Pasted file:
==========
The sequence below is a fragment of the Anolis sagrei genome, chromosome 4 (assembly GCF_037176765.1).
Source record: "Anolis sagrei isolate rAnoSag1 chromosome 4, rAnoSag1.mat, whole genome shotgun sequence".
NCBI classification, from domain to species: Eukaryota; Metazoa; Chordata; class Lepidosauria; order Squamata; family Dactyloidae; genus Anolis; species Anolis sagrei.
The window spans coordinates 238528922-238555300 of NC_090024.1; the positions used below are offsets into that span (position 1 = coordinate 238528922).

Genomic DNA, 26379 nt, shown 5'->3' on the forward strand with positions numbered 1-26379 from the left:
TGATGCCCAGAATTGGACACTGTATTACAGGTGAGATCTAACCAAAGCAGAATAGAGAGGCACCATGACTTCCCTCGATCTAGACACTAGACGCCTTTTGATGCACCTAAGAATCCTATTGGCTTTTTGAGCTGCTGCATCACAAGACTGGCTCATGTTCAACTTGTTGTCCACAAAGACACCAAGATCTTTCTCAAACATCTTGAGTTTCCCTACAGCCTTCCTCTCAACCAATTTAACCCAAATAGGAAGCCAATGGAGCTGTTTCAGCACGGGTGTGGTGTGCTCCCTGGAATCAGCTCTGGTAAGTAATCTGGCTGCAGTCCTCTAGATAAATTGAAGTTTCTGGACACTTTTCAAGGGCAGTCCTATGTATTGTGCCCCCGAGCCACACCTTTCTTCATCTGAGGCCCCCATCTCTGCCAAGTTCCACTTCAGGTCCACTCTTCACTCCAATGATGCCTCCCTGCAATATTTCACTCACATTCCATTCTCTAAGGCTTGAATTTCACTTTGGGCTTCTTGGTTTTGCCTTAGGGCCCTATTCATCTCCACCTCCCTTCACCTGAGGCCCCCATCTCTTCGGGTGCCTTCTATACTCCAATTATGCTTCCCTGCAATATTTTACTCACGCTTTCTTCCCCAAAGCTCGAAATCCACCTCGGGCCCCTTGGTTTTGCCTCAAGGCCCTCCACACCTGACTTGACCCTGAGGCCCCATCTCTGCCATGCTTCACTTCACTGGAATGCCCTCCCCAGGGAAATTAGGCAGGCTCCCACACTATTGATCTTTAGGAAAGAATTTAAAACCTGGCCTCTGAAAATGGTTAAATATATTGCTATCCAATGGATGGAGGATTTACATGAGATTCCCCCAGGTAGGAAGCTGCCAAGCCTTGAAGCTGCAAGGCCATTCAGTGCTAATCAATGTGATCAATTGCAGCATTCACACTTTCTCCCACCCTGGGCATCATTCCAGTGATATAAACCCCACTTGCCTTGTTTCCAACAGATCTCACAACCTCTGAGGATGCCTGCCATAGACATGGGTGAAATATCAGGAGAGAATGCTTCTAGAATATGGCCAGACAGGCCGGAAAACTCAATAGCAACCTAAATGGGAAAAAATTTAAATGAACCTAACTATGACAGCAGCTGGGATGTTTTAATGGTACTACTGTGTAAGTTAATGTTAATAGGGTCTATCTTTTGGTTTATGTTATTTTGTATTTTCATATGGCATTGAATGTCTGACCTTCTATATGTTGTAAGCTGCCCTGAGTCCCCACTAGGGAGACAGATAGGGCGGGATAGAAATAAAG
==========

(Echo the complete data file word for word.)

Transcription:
The sequence below is a fragment of the Anolis sagrei genome, chromosome 4 (assembly GCF_037176765.1).
Source record: "Anolis sagrei isolate rAnoSag1 chromosome 4, rAnoSag1.mat, whole genome shotgun sequence".
NCBI classification, from domain to species: Eukaryota; Metazoa; Chordata; class Lepidosauria; order Squamata; family Dactyloidae; genus Anolis; species Anolis sagrei.
The window spans coordinates 238528922-238555300 of NC_090024.1; the positions used below are offsets into that span (position 1 = coordinate 238528922).

Genomic DNA, 26379 nt, shown 5'->3' on the forward strand with positions numbered 1-26379 from the left:
TGATGCCCAGAATTGGACACTGTATTACAGGTGAGATCTAACCAAAGCAGAATAGAGAGGCACCATGACTTCCCTCGATCTAGACACTAGACGCCTTTTGATGCACCTAAGAATCCTATTGGCTTTTTGAGCTGCTGCATCACAAGACTGGCTCATGTTCAACTTGTTGTCCACAAAGACACCAAGATCTTTCTCAAACATCTTGAGTTTCCCTACAGCCTTCCTCTCAACCAATTTAACCCAAATAGGAAGCCAATGGAGCTGTTTCAGCACGGGTGTGGTGTGCTCCCTGGAATCAGCTCTGGTAAGTAATCTGGCTGCAGTCCTCTAGATAAATTGAAGTTTCTGGACACTTTTCAAGGGCAGTCCTATGTATTGTGCCCCCGAGCCACACCTTTCTTCATCTGAGGCCCCCATCTCTGCCAAGTTCCACTTCAGGTCCACTCTTCACTCCAATGATGCCTCCCTGCAATATTTCACTCACATTCCATTCTCTAAGGCTTGAATTTCACTTTGGGCTTCTTGGTTTTGCCTTAGGGCCCTATTCATCTCCACCTCCCTTCACCTGAGGCCCCCATCTCTTCGGGTGCCTTCTATACTCCAATTATGCTTCCCTGCAATATTTTACTCACGCTTTCTTCCCCAAAGCTCGAAATCCACCTCGGGCCCCTTGGTTTTGCCTCAAGGCCCTCCACACCTGACTTGACCCTGAGGCCCCATCTCTGCCATGCTTCACTTCACTGGAATGCCCTCCCCAGGGAAATTAGGCAGGCTCCCACACTATTGATCTTTAGGAAAGAATTTAAAACCTGGCCTCTGAAAATGGTTAAATATATTGCTATCCAATGGATGGAGGATTTACATGAGATTCCCCCAGGTAGGAAGCTGCCAAGCCTTGAAGCTGCAAGGCCATTCAGTGCTAATCAATGTGATCAATTGCAGCATTCACACTTTCTCCCACCCTGGGCATCATTCCAGTGATATAAACCCCACTTGCCTTGTTTCCAACAGATCTCACAACCTCTGAGGATGCCTGCCATAGACATGGGTGAAATATCAGGAGAGAATGCTTCTAGAATATGGCCAGACAGGCCGGAAAACTCAATAGCAACCTAAATGGGAAAAAATTTAAATGAACCTAACTATGACAGCAGCTGGGATGTTTTAATGGTACTACTGTGTAAGTTAATGTTAATAGGGTCTATCTTTTGGTTTATGTTATTTTGTATTTTCATATGGCATTGAATGTCTGACCTTCTATATGTTGTAAGCTGCCCTGAGTCCCCACTAGGGAGACAGATAGGGCGGGATAGAAATAAAG